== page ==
Why Do Most of My Mortgage Payments Start Out as Interest?
At first, your payment will be primarily interest, with a small amount of principal included. As the mortgage matures, the principal portion of the payment will increase, and the interest portion will decrease. This is due to the interest charge being calculated off the present outstanding balance of the mortgage, which decreases as more principal is repaid. The smaller the mortgage principal, the less interest is charged.
For example, let's examine a simple mortgage for $100,000 at an interest rate of 4% annually and a time to maturity of 24 years. The yearly mortgage payment is $6,558.68. The first payment will consist of an interest charge of $4,000 ($100,000 x 4%) and a principal repayment of $2,558.68 ($6,558.68 - $4,000). The outstanding mortgage balance after this payment is $97,441.32 ($100,000 - $2,558.68). The next payment is equal to the first, $6,558.68, but will now have a different proportion of interest to principal. The interest charge for the second payment equals $3,897.65 ($97,441.32 x 4%), while the principal prepayment is $2,661.03 ($6,558.68 - $3,897.65).
The principal portion of the second payment is about $100 larger than the first. This occurs because you've paid money towards the principal amount — lessening it —and the new interest payment is calculated on the lower principal amount. Near the end of the mortgage, the payments will be primarily principal repayments.
How Mortgages Amoritize
As you can see, even though the interest portion decreases each month, the mortgage payments themselves do not decrease over time. Instead, more money is going toward the principal balance, which is fully amortized over the life of the loan. As a result, as the years go by, more of the homeowner's payment goes toward principal, accelerating the rate at which he builds equity in his home and decreases the amount he owes on it. For example, a homeowner increases his equity position by much more with each payment he makes during year 30 of a 30-year fixed mortgage than he does during years one and two.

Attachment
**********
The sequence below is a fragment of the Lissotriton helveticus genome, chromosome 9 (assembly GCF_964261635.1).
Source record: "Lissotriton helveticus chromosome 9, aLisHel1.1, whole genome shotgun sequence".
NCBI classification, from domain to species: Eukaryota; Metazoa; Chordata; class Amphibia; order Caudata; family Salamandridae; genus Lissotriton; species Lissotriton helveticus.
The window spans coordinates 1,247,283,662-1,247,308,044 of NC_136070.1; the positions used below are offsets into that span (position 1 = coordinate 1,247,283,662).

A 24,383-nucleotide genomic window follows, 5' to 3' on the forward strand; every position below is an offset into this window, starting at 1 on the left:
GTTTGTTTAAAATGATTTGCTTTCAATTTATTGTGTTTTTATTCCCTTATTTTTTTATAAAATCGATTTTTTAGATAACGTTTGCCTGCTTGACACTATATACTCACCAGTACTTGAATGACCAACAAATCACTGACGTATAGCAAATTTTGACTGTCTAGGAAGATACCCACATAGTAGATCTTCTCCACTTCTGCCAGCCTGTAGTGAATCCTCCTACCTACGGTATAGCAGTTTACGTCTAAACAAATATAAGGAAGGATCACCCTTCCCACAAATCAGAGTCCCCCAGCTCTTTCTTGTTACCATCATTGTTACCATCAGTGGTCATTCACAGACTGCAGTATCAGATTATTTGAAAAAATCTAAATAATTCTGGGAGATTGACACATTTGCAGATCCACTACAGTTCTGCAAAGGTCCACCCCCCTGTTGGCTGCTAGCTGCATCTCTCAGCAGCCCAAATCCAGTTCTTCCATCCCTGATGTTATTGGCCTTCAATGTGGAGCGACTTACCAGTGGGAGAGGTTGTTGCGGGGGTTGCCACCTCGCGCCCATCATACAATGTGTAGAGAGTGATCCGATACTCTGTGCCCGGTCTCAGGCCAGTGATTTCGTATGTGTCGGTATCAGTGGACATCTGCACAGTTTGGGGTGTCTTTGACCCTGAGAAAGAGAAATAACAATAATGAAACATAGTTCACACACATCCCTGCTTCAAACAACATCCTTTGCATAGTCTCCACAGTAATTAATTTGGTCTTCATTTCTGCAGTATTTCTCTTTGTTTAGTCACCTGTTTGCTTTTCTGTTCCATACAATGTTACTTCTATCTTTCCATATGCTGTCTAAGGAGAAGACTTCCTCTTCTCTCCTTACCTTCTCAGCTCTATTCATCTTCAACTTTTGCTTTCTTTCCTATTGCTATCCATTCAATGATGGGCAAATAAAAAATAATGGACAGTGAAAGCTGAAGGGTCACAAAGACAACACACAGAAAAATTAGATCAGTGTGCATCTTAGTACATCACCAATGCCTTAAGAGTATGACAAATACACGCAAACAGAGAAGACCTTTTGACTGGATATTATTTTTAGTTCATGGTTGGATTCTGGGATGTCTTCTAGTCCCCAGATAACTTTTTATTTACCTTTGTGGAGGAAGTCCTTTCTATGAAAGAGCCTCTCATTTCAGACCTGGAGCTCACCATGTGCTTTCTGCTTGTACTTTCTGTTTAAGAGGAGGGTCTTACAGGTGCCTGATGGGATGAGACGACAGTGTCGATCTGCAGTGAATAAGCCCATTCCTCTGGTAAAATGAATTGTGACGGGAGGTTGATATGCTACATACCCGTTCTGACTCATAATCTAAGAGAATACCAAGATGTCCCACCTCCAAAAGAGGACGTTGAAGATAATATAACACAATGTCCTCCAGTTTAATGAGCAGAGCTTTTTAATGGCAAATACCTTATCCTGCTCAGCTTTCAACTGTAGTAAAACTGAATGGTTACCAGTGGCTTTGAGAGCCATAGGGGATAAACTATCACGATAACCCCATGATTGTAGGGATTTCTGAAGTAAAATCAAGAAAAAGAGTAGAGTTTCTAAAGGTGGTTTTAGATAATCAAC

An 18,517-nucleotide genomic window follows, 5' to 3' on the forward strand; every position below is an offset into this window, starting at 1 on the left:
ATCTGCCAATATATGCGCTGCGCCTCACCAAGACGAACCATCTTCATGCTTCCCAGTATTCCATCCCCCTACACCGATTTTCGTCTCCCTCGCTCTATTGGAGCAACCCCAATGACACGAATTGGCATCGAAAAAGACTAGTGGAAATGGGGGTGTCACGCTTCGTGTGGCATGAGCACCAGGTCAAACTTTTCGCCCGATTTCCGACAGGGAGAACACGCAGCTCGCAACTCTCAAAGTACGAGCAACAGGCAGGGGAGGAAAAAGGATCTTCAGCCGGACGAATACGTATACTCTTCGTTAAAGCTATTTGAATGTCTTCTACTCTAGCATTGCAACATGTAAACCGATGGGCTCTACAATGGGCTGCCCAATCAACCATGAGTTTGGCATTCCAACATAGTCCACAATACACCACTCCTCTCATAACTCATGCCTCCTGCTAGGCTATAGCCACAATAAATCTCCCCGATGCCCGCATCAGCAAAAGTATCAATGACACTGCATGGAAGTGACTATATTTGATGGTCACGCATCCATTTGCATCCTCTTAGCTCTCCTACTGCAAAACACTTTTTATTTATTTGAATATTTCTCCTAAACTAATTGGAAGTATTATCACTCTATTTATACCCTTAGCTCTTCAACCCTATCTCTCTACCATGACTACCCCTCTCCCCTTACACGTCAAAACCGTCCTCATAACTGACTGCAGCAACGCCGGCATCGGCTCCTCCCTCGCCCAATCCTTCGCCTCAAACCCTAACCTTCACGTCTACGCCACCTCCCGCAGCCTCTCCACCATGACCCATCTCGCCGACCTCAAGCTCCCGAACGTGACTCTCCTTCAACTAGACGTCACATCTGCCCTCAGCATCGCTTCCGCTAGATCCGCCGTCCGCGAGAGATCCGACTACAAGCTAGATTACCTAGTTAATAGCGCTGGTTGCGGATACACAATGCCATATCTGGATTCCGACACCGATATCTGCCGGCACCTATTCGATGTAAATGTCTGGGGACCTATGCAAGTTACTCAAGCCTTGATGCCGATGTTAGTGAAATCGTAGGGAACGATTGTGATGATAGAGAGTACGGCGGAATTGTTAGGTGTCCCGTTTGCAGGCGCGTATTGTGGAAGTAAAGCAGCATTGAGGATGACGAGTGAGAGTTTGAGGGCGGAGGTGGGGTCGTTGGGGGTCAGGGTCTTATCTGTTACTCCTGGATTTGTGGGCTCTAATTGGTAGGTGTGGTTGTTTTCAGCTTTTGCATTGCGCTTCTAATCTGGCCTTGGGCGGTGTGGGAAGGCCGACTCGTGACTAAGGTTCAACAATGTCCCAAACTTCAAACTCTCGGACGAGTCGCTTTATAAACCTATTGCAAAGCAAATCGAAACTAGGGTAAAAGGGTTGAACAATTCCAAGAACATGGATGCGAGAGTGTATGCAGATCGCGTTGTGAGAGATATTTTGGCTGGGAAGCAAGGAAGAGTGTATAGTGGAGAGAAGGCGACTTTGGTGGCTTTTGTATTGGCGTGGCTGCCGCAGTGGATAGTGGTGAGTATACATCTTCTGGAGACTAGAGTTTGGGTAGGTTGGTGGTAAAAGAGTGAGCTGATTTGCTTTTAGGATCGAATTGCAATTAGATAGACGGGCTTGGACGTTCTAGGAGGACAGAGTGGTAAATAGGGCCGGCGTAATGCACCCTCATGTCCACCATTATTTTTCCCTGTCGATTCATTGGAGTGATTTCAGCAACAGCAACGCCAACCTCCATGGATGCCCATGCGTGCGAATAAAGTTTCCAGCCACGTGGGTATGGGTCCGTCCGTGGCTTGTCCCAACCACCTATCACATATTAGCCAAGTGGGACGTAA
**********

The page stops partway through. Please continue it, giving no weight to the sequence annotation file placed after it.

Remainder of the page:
There are some specific situations in which mortgage payments can decrease, however.
An adjustable-rate mortgage (ARM) is one type of mortgage that has the potential for a decreasing payment over time. This situation can happen when the loan's benchmark rate decreases over the course of the loan. However, an ARM has an equal potential to increase in payment, sometimes substantially. The loan documents stipulate how much the interest rate may increase each year, as well as the maximum it can increase over the entire term of the loan.
Another type of borrower who might see his mortgage payment decrease over time is someone who is required to pay mortgage insurance during the early years of his loan. Most mortgage companies cap loans at 80% of the purchase price or the home's value, whichever is less; the borrower is expected to come up with the other 20% on his own as a down payment. (Such loan-to-value (LTV) limits help protect the lender if the home's value drops, causing the borrower to owe more than the home is worth.) In some situations, lenders do allow homeowners to borrow more than 80% of the purchase price, but they then require mortgage insurance as part of the deal. This insurance protects the lender if it has to foreclose on a property that is worth less than the loan balance. The borrower pays the insurance premiums as part of his monthly mortgage payment.
Once the borrower's loan balance drops to a certain percentage of the home value, usually 78%, he can petition the lender to drop the mortgage insurance. Assuming he is successful, his mortgage payment decreases for the remainder of the loan, as it no longer includes a mortgage insurance premium.
To learn how to start paying down your principal more quickly, see Be Mortgage-Free Faster.